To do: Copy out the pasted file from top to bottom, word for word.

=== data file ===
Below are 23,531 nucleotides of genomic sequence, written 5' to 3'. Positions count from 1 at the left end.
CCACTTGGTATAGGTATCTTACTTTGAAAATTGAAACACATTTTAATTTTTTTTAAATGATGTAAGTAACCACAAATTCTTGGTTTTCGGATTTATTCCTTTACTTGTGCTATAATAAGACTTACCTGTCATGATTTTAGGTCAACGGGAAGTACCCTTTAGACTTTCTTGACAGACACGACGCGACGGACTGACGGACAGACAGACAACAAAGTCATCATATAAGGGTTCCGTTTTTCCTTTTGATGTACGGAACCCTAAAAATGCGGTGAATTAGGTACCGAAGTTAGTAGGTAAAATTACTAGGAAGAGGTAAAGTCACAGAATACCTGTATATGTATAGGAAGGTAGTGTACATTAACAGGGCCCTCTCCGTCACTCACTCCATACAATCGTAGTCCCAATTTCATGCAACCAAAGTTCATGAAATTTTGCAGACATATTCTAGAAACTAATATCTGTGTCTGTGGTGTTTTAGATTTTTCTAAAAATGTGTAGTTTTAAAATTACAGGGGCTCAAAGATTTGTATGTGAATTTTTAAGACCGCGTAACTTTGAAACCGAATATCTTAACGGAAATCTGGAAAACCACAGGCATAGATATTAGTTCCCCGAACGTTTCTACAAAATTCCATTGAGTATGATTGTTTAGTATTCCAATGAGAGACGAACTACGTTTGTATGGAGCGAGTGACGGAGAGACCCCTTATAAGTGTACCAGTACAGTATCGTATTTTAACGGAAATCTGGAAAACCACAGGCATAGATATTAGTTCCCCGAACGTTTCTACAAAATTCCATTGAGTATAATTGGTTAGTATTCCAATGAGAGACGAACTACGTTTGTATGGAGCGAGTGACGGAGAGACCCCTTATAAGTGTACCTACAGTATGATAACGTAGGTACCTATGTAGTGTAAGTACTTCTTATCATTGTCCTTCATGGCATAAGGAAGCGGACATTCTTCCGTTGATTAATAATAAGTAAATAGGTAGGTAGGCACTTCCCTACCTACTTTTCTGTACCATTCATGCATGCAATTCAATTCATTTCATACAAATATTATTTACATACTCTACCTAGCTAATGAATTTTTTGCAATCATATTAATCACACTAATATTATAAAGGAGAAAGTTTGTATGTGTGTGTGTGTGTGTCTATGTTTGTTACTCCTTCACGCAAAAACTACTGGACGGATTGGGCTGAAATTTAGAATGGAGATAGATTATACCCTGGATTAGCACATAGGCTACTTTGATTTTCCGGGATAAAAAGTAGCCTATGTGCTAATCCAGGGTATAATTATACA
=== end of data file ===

Below are 23,531 nucleotides of genomic sequence, written 5' to 3'. Positions count from 1 at the left end.
CCACTTGGTATAGGTATCTTACTTTGAAAATTGAAACACATTTTAATTTTTTTTAAATGATGTAAGTAACCACAAATTCTTGGTTTTCGGATTTATTCCTTTACTTGTGCTATAATAAGACTTACCTGTCATGATTTTAGGTCAACGGGAAGTACCCTTTAGACTTTCTTGACAGACACGACGCGACGGACTGACGGACAGACAGACAACAAAGTCATCATATAAGGGTTCCGTTTTTCCTTTTGATGTACGGAACCCTAAAAATGCGGTGAATTAGGTACCGAAGTTAGTAGGTAAAATTACTAGGAAGAGGTAAAGTCACAGAATACCTGTATATGTATAGGAAGGTAGTGTACATTAACAGGGCCCTCTCCGTCACTCACTCCATACAATCGTAGTCCCAATTTCATGCAACCAAAGTTCATGAAATTTTGCAGACATATTCTAGAAACTAATATCTGTGTCTGTGGTGTTTTAGATTTTTCTAAAAATGTGTAGTTTTAAAATTACAGGGGCTCAAAGATTTGTATGTGAATTTTTAAGACCGCGTAACTTTGAAACCGAATATCTTAACGGAAATCTGGAAAACCACAGGCATAGATATTAGTTCCCCGAACGTTTCTACAAAATTCCATTGAGTATGATTGTTTAGTATTCCAATGAGAGACGAACTACGTTTGTATGGAGCGAGTGACGGAGAGACCCCTTATAAGTGTACCAGTACAGTATCGTATTTTAACGGAAATCTGGAAAACCACAGGCATAGATATTAGTTCCCCGAACGTTTCTACAAAATTCCATTGAGTATAATTGGTTAGTATTCCAATGAGAGACGAACTACGTTTGTATGGAGCGAGTGACGGAGAGACCCCTTATAAGTGTACCTACAGTATGATAACGTAGGTACCTATGTAGTGTAAGTACTTCTTATCATTGTCCTTCATGGCATAAGGAAGCGGACATTCTTCCGTTGATTAATAATAAGTAAATAGGTAGGTAGGCACTTCCCTACCTACTTTTCTGTACCATTCATGCATGCAATTCAATTCATTTCATACAAATATTATTTACATACTCTACCTAGCTAATGAATTTTTTGCAATCATATTAATCACACTAATATTATAAAGGAGAAAGTTTGTATGTGTGTGTGTGTGTGTCTATGTTTGTTACTCCTTCACGCAAAAACTACTGGACGGATTGGGCTGAAATTTAGAATGGAGATAGATTATACCCTGGATTAGCACATAGGCTACTTTGATTTTCCGGGATAAAAAGTAGCCTATGTGCTAATCCAGGGTATAATTATACA